Report From Davos Includes Fascinating Discussion of Governance and Risk Issues

This report contains some excellent information on a variety of risk and governance issues. What caught my eye was the section halfway down, under the heading: “Redesigning the Board.”

Here are a few quotes, but you should read the whole section (and probably more):

  • “The governing board is potentially one of the most pivotal places for the introduction of risk management practices.”
  • “…the boardroom could serve as a barricade against the next crisis -- if properly redesigned. The board's traditional focus has been on "compliance, control and compensation," fulfilling the oversight function mandated by both government regulators and listing requirements. But that is no longer sufficient, suggested several panel members. Directors should also be engaged in "company strategy, talent development and risk management." It is a matter of not only "feeding the beast" -- providing investors with expected quarterly returns -- but also "building the business" -- advising executives on strategic direction and appropriate risk.” 
  • “…directors should bring not just oversight capabilities to the boardroom. They should also be ready to challenge management practices, exercise independent judgment and resist when executive actions pose excessive risk.”

This next quote was interesting: “smaller boards make better forums. ‘Seven to eight people can debate strategy, the way a board of 15 cannot.’"

The report continues with this:

  • “If well redesigned, company boards can thus help their companies in "a race to the top" -- building long-term value and avoiding excessive short-term risks -- rather than permitting a "race to the bottom" that had driven some companies into the cauldron of the crisis.”

I really liked these next two:

  • Working in extremely high stakes environments requires taking calculated risks, the antithesis of recklessness that had driven the sub-prime mortgage lending that sparked the financial crisis. And when critical decision points are reached -- going for a dangerous summit, landing a stricken aircraft -- a total focus on the task at hand and the ability to draw on a lifetime of experience are vital for surmounting the perils of the moment.”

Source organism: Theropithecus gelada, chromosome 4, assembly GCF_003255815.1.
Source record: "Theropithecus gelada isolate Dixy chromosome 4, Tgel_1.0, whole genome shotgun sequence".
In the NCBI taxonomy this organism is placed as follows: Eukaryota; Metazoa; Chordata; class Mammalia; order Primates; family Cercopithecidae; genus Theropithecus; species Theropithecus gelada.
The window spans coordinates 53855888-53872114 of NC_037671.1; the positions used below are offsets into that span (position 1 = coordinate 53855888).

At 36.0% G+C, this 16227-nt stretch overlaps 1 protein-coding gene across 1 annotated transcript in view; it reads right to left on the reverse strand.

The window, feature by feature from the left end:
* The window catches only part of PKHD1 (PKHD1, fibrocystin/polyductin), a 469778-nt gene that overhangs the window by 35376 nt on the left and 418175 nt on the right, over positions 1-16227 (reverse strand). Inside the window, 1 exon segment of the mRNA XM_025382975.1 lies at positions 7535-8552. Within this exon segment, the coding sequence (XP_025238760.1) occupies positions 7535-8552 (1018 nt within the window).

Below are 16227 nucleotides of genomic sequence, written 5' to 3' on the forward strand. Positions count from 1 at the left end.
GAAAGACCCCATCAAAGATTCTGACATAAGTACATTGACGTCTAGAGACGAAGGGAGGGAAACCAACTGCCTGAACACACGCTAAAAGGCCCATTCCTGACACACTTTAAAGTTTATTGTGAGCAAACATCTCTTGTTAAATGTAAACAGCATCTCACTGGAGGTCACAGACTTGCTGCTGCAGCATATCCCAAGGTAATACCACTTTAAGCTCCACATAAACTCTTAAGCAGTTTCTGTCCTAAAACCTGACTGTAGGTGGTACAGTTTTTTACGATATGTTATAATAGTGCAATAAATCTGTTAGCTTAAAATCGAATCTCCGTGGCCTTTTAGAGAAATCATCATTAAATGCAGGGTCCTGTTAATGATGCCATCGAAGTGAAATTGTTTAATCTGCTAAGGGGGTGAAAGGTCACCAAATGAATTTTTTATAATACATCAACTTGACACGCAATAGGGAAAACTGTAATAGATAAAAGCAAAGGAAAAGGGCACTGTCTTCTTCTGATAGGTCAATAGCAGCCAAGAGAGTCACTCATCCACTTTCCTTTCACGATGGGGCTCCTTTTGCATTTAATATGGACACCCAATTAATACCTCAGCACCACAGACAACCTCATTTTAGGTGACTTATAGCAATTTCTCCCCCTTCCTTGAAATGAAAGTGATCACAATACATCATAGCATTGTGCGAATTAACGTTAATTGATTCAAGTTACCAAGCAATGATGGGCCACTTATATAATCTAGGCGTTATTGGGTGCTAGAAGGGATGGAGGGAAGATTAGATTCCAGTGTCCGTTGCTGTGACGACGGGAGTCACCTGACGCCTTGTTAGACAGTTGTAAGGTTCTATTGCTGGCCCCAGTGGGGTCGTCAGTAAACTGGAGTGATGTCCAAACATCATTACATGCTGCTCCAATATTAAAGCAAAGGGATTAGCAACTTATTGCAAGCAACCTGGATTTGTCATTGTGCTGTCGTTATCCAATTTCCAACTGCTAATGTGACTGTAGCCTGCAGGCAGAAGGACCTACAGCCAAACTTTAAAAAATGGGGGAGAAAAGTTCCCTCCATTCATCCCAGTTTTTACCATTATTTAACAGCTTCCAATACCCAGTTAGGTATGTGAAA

• “Complacency will kill you, good governance is essential, and learn from others' mistakes to avoid your own.”
I would appreciate hearing your views on this, and other nuggets of interest in the report.

Posted on Feb 15, 2011 by Norman Marks

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  1. Perhaps keystone is 'fulfilling requirements' which, if thought adequate to address issues, is difficult to adequately audit.  This appears to be one more attempt to corral the problem when little is working.  Seems as thought governance boards are expected to fulfill the top-down driven ethical behavior behind rhetoric but is the problem more one of getting individuals to accept ethical leadership practices?  Would be good to see research on changing leadership mindsets as a follow-through.

  1.  Actually, I do not have any substantive comments to make on the above but I do have a couple of comments on the report. Michael Useem is a noted professor from Wharton who has filed a great report on Davos' recent WEF. The Global Risks Initiative he refers to in the report should be excellent reading material for all internal auditors especially as regards what is  going on around  the globe external to their companies. But I like the references to the risk response network and leading practices exchange- two initiatives for risk practitioners that will start up in the near term together with  the community of risk officers.

    My main concern with the GRI report focuses on the composition of the team that assembled the report. I do not see representation from many of the heavy industries including manufacturing, oil and gas, retail. I do however see representation from financial services and insurance and does this not lend a bias to the report? I mean Martin Useem discusses  Tunisia and Egypt in his aftermath memo but nowhere in the GRI report do we see Key developments to watch (Key risk indicators). So whereas all black swans cannot be identified, perhaps this was not a black swan at all but a normal swan and one would therefore think the risks that we now see should have been more prominently displayed in that report which he references in his memo.

    Furthermore, this is what you would term a slow evolving risk. This is one of the key COSO ERM sins that Grant Purdy alludes to in Norman Marks blog of February 21. COSO ERM is completely silent on the slow types of risk. The Middle East/Africa is only one such risk. Others include such things as the subtle shift from America being the center of the universe to China (West to East).

    Nevertheless, the report by Martin Useem and the GRI report are important documents to read and we are thankful that Norman has shared them.

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